Second was the recent Syrian complaint to the Council against a completely unjustified Israeli air raid on the outskirts of the Syrian capital, in “retaliation” (according to Israeli justification) for a suicide attack in Haifa, carried out by the Palestinian resistance, with no proven Syrian link whatsoever. Again, in this case, the Syrians and their Arab backers at the UN must have been greatly encouraged by the widespread condemnation of the provocative Israeli aggression on the Syrian territory and by the numerous descriptions of such aggression as an unnecessary escalation and a dangerous widening of the scope of raging violence. Yet, despite the fact that Syrian territory has been occupied and settled by Israel since June 1967, in open violation of previous Security Council resolutions and despite the fact that the Syrians do not now, and did not before, resist the 36-year occupation by force, Council action is yet to come, and the possibility of another obstructive American veto is the most likely conclusion.
If Israel has any proof that Syria does indeed train “terrorists”, it should present such proof to the Security Council first, as international law requires. But because the Israeli government has no such proof and no valid case against Syria, and because it is in desperate need for an urgent distraction from its mounting failures, it benefited from the recent American precedent of avoiding the UN altogether, taking the law into its own hands, and attacking at will in the name of fighting terrorism. How could the Council’s failure to condemn such an attack on Syria not be seen as an endorsement of the law of the jungle and the end of the already battered UN system?
Last was the Arab group’s complaint to the Council, late last week, against Israel’s construction of the apartheid wall, mostly on occupied Palestinian territory, creating immense human tragedy and unprecedented cruelty for the occupied Palestinians. The wall was also opposed by the United States, becoming one of the thorniest issues between the two governments. It has also been condemned by most other nations, because in addition to violating international law, it further annexes what little is left of Palestinian territory and destroys any possibility for future reconciliation.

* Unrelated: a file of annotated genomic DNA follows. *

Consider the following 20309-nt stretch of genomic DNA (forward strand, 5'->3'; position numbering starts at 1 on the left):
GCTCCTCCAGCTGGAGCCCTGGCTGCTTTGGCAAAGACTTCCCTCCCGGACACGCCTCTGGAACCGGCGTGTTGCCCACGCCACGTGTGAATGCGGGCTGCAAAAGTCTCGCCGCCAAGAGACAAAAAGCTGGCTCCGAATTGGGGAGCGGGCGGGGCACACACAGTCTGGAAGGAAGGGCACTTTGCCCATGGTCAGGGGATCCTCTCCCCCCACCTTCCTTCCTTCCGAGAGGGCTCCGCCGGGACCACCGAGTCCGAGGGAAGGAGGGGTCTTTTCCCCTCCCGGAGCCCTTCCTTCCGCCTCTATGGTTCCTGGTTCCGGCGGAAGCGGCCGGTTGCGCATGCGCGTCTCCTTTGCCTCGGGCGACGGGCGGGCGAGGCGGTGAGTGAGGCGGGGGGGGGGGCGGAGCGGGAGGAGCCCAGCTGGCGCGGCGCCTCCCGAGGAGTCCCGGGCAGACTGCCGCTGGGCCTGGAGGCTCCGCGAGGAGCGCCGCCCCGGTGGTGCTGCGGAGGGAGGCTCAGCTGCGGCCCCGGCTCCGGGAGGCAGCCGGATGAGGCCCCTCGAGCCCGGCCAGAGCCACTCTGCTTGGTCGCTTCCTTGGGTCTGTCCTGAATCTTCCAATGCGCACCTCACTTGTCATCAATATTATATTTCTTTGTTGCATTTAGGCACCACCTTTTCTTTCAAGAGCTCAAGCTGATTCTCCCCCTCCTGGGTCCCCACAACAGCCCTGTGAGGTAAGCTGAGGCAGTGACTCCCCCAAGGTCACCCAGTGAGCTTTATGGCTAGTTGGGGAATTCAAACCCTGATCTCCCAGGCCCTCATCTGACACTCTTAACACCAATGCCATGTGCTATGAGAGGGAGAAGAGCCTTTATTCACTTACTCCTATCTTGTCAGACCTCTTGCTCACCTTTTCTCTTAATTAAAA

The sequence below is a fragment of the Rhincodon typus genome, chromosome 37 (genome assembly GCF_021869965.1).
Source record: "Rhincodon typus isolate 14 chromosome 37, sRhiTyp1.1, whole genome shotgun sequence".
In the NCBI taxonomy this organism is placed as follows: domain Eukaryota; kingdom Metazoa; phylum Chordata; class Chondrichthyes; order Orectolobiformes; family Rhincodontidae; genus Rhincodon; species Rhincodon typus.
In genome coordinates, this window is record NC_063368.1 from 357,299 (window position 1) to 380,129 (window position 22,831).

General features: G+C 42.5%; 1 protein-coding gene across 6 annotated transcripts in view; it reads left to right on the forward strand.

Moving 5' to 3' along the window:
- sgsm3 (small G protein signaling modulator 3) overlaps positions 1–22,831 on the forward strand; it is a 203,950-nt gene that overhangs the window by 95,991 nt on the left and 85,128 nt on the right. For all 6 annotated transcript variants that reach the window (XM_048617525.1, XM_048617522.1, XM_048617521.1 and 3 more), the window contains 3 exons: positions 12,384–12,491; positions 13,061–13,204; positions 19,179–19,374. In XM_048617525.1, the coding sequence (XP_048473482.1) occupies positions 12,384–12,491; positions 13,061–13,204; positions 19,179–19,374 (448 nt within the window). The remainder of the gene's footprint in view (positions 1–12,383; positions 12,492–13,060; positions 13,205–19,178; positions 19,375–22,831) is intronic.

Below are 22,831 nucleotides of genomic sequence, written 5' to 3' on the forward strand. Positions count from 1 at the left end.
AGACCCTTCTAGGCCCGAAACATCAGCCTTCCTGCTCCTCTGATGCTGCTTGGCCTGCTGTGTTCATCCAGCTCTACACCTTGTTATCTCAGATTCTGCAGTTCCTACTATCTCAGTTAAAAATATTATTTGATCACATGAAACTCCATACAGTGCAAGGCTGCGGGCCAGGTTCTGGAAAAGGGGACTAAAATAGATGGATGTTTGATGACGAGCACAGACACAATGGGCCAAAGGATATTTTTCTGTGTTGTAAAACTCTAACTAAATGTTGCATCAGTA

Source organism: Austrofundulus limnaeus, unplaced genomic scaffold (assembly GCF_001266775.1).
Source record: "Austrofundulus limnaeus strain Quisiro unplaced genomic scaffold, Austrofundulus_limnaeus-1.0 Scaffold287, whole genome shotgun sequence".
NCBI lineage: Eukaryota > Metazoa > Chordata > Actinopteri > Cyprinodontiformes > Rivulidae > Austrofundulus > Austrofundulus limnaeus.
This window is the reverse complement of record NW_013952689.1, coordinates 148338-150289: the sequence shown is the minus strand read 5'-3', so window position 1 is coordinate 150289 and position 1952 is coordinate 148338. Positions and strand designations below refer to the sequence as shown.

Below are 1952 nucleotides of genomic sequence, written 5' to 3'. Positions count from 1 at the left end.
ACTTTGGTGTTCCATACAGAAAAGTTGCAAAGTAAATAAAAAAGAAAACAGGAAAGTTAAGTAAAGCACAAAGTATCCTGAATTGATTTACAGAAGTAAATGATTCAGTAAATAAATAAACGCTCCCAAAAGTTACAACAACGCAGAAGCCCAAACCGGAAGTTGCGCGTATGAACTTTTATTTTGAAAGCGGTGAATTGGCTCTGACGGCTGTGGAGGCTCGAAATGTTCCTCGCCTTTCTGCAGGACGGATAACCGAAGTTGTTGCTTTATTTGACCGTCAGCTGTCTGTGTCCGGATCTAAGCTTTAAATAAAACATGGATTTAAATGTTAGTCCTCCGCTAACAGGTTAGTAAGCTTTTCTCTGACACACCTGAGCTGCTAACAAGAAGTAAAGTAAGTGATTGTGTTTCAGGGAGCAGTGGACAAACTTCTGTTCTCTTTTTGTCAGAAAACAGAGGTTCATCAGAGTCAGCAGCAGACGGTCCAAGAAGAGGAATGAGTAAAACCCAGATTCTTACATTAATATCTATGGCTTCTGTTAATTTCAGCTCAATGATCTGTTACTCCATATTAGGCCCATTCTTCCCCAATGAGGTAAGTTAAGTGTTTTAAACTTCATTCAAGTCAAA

And yet, right on cue, the United States used its veto to block a resolution. The great risk, again, is that Israel will read the veto as an endorsement of yet another aggressive violation of anything lawful and constructive, as well as a cancellation of any previous condemnations and objections.
The United States considers it audacious when a member state takes its case against Israel to the Security Council, because such action continues to expose American bias and double standards. The United States drifts further on the side of lawlessness as it is constantly defends and protects Israeli aggression and violations of UN resolutions and international law.
When the United States cannot block all UN action on an Israeli breach of the peace, its standard response has been either to dilute the language of any tabled resolution censuring Israeli behaviour, to the extent of rendering it completely meaningless and pointless, or killing it by the veto. On top of the failure to get a resolution, any complainant would reap American wrath if not hostility for merely daring to bring the issue forward.
If the UN continues to degenerate at this speed, the message to all members is to be prepared to revert to individual action for settling their disputes and protecting their interests, as was the case before the international system emerged; that is, to go back to the law of the jungle.
The writer is former ambassador of Jordan to the UN.